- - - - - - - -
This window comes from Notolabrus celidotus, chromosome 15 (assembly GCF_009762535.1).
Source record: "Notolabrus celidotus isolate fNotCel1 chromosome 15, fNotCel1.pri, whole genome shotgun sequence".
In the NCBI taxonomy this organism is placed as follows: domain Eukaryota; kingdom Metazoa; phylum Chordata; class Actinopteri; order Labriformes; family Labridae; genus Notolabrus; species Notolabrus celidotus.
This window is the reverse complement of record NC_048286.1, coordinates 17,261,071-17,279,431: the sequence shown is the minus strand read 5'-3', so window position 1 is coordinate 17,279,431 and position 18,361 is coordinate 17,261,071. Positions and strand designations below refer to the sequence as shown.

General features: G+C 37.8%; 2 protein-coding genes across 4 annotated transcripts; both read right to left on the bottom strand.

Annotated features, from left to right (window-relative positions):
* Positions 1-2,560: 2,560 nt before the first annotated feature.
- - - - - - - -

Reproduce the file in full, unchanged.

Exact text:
This window comes from Notolabrus celidotus, chromosome 15 (assembly GCF_009762535.1).
Source record: "Notolabrus celidotus isolate fNotCel1 chromosome 15, fNotCel1.pri, whole genome shotgun sequence".
In the NCBI taxonomy this organism is placed as follows: domain Eukaryota; kingdom Metazoa; phylum Chordata; class Actinopteri; order Labriformes; family Labridae; genus Notolabrus; species Notolabrus celidotus.
This window is the reverse complement of record NC_048286.1, coordinates 17,261,071-17,279,431: the sequence shown is the minus strand read 5'-3', so window position 1 is coordinate 17,279,431 and position 18,361 is coordinate 17,261,071. Positions and strand designations below refer to the sequence as shown.

General features: G+C 37.8%; 2 protein-coding genes across 4 annotated transcripts; both read right to left on the bottom strand.

Annotated features, from left to right (window-relative positions):
* Positions 1-2,560: 2,560 nt before the first annotated feature.